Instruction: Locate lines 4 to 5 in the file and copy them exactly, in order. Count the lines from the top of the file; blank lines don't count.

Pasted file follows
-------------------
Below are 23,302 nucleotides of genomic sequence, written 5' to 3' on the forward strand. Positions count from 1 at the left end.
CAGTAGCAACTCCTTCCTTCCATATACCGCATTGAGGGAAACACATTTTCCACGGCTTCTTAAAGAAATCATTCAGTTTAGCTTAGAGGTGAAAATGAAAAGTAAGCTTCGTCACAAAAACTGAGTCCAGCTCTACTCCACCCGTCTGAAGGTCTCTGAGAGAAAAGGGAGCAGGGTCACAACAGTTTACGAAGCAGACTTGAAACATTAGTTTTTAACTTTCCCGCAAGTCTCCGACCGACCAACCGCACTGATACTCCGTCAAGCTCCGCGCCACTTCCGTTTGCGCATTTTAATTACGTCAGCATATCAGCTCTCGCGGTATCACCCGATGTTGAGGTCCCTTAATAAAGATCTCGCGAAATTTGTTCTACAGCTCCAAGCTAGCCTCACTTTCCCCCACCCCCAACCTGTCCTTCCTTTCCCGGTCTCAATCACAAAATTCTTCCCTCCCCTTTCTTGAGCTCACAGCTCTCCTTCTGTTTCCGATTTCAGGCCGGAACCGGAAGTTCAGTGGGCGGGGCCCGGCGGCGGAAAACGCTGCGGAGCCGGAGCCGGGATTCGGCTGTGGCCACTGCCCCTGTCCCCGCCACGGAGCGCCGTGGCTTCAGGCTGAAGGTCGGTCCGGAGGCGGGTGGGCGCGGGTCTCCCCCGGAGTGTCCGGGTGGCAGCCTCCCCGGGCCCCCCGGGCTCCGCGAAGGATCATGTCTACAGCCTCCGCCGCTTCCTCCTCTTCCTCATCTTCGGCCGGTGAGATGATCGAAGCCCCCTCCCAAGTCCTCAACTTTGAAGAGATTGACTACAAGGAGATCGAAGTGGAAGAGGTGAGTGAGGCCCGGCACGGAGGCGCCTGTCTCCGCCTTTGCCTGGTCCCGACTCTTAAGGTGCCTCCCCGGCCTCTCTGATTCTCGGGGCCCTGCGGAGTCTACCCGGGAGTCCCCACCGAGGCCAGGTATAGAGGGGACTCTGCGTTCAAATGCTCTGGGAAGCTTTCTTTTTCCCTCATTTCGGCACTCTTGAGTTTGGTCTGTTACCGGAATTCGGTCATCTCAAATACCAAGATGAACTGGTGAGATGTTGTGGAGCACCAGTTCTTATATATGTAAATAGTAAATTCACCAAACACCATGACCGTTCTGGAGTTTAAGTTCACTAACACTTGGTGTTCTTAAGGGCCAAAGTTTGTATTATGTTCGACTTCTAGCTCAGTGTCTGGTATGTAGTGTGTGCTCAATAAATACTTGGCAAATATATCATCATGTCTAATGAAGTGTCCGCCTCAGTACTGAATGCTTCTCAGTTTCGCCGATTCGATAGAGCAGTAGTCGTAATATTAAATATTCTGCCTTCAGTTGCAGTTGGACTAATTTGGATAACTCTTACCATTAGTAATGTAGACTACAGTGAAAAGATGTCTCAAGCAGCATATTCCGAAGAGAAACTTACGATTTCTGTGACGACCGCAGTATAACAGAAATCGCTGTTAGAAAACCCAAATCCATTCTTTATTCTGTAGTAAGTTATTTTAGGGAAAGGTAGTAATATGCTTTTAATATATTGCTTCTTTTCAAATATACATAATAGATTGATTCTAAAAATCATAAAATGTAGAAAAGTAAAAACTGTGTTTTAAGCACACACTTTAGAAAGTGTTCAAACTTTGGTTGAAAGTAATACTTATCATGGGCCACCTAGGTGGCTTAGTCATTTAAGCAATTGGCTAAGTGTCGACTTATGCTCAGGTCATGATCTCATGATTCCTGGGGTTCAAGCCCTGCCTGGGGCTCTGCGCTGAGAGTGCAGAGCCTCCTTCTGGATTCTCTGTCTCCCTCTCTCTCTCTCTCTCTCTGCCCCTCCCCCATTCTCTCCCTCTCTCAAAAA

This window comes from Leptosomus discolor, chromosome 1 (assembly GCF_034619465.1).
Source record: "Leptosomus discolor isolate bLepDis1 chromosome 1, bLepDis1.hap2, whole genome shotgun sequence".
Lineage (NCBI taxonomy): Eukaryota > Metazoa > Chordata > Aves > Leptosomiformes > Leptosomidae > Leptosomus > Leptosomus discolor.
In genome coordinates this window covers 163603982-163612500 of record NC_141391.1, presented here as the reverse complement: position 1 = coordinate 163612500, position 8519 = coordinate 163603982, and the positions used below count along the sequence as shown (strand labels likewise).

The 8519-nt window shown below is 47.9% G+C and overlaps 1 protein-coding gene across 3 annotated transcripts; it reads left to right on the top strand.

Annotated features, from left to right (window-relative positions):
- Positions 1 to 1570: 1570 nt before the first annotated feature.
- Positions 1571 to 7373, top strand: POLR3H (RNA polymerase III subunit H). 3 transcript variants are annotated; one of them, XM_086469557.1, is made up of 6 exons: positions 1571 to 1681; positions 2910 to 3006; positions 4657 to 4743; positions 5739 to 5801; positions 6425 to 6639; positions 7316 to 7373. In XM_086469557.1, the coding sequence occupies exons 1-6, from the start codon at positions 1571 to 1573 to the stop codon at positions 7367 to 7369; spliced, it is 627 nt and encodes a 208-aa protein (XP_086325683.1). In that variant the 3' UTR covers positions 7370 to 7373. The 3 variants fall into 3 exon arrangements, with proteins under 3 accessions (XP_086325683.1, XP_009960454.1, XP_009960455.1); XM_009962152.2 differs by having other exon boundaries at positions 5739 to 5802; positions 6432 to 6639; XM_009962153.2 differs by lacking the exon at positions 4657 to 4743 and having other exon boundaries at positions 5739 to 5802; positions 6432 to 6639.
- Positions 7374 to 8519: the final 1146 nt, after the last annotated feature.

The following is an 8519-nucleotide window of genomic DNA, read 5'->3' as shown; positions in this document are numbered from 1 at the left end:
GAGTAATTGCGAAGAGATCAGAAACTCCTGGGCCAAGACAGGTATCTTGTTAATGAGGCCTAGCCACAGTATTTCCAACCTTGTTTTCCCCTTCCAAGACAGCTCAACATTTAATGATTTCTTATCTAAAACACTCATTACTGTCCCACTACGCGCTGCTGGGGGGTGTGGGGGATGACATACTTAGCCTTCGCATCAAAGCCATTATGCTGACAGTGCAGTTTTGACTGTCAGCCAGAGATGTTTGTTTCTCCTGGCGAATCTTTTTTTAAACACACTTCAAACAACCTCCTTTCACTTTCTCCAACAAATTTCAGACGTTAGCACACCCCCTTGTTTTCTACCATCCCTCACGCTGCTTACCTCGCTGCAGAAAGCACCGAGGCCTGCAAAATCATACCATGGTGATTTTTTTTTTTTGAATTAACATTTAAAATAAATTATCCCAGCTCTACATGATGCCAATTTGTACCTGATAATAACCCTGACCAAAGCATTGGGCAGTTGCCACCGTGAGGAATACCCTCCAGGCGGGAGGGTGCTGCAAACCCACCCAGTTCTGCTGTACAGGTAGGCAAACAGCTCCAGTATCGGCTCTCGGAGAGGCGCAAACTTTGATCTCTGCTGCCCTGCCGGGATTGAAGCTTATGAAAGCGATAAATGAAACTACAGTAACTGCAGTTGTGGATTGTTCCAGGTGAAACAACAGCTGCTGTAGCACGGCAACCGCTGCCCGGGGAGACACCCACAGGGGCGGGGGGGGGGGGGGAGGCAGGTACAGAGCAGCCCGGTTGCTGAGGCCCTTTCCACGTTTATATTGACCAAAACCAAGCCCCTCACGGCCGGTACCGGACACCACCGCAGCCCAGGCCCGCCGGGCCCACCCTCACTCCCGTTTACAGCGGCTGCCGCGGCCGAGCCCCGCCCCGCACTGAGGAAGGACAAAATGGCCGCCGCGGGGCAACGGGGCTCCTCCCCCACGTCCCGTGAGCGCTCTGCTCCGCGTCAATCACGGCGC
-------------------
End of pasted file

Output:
Source record: "Leptosomus discolor isolate bLepDis1 chromosome 1, bLepDis1.hap2, whole genome shotgun sequence".
Lineage (NCBI taxonomy): Eukaryota > Metazoa > Chordata > Aves > Leptosomiformes > Leptosomidae > Leptosomus > Leptosomus discolor.